“Master,” Nadja bobs her head in a vague bow, “Greetings. What can I do for you?”
Well, first off you were wondering if she was willing to answer some questions. You could use a little guidance in certain supernatural matters.
“I might not be able to answer all of them,” Nadja admits, “I'm actually quite new, myself, but I'll give it my all!”
Cheerful. You like that.
>Do you know anything about the previous cycle?
>Can I get more of you? Demons, I mean?
>Is there anything she thinks you should know?
>>Do you know anything about the previous cycle?
>Can I get more of you? Demons, I mean?
>Is there anything she thinks you should know?
>What does she and other demon do for fun?
>The snacks taste alright?
Well, first off, it's nice to meet her, and you'd like to thank her for the battle earlier. She really... exploded that monster. You wouldn't have been able to do it without her. Then, as she allows herself a gracious smile, you ask if there's a way to get more of her kind. Demons, you mean.
“Of course!” Nadja tells you, “Most demons will serve you if you can talk them around, or offer to spare their lives in exchange for their service. Your summon program should let you communicate with them – try it next time!”
Huh. There you go. Now, is there anything she can tell you about the previous cycle, or the old world? Was it very different from this one?
“I hear it was a lot more violent. There was fighting in the streets from the very start. This cycle seems much more peaceful, but...” Nadja shivers, “I think there's just as much danger, lying beneath the surface. It's a cold war, and it could turn hot at any time.”
That does sound dangerous, you have to agree. You both lapse into a sombre silence for a moment before you awkwardly ask if there's anything else Nadja thinks you should know.
“Let me see...” Nadja thinks for a moment, “Ah yes! If you get an enchanted weapon, you can fight demons yourself, without needing one of us. I hear that if you leave a human weapon – a knife or some bullets – in demon blood for a while, it gains a small amount of power. Just don't use my blood!”
You laugh a little at that, and promise not to. Just what kind of monster would do that, spill so much blood just for the chance to do things personally? You'd need to be pretty sick in the head to even think of doing a thing like that. Still smiling a little, you ask a more frivolous question – what do demons do for fun?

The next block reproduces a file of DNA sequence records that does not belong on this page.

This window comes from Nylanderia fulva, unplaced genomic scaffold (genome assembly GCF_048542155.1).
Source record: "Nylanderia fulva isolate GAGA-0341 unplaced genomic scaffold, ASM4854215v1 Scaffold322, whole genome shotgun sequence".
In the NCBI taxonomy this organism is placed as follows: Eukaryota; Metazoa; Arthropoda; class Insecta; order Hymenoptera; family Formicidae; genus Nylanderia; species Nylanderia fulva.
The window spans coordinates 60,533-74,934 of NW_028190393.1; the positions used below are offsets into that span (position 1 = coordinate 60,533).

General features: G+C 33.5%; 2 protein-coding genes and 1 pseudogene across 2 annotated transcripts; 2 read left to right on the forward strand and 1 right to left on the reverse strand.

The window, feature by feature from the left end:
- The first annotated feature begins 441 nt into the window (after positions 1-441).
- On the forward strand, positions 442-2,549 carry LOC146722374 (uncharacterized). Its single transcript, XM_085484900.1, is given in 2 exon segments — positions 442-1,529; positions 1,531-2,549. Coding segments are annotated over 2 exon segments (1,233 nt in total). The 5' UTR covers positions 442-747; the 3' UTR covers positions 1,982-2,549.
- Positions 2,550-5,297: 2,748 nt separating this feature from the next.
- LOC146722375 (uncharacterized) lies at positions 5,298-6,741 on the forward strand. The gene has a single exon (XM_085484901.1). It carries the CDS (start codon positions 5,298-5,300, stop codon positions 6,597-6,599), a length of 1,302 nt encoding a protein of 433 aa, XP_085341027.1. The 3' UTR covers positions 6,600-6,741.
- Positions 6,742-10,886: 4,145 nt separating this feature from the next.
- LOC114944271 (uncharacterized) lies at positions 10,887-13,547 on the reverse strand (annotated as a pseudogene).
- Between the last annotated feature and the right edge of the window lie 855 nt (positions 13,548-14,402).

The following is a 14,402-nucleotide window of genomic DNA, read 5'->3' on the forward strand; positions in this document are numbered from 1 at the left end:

“All kinds of things! Most of them are awful though...” Nadja jangles her bone necklace, “I make stuff like this! Bones are cool!”
You have to agree with her there, actually – bones ARE kinda cool. Creepy, as well, but still pretty cool. It's good to agree on something so early in your relationship. From there, the conversation meanders onwards to the topic of snacks. They certainly gain Nadja's approval – so much so that you have to return the little demon to storage before she can eat you out of house and home. Demons, she tells you, don't get the chance to eat human food much.
When the food is all packed away, ready for the evening, you settle down to a few more mundane things. You clean – although the house is fairly clean already – and draw a bath. Just the thing, you think as you soak in the hot water, after so much time spent out in the cold. If the other world is always like that, you'll need to wrap up warm in future.
Last thing you need is a cold, especially if you're going to be saving the world.
>I'll draw that to a close for tonight. Next thread on Friday, and I can lurk for a while in case of any questions.
I hadn't really planned for that kind of feel at first, but it very quickly started to develop. I plan on going deeper down that particular path as well. It's an interesting change!
So yes, pretty on base.
>is Nadja Philemon?
That wasn't an idea I had considered. No, this time Nadja is just a cute girl! Nothing suspicious here!
>Did they just run off or something?
Basically, yes. They looked around, and then they decided to wait for orders from above. Of course, they ended up getting into an argument
about fast food.
>How long did Amelia leave Petra alone for?
Oh, you know what procrastination is like. You plan on doing something as soon as possible, but then you put it off until the next day. Days turn to weeks...
Weeks turn to months...
>Did Petra lose her other eye when her one eye flipped?
>For a brief second, one of her eyes had seemed to be a vivid green colour but, when you look again, they are both the same cold blue.
I think the other was still there or else Mia probably would have commented on that too.
>Can she do anything about it?
There might be something, but it's definitely in the "long-term" department. It won't be convenient, or a quick fix.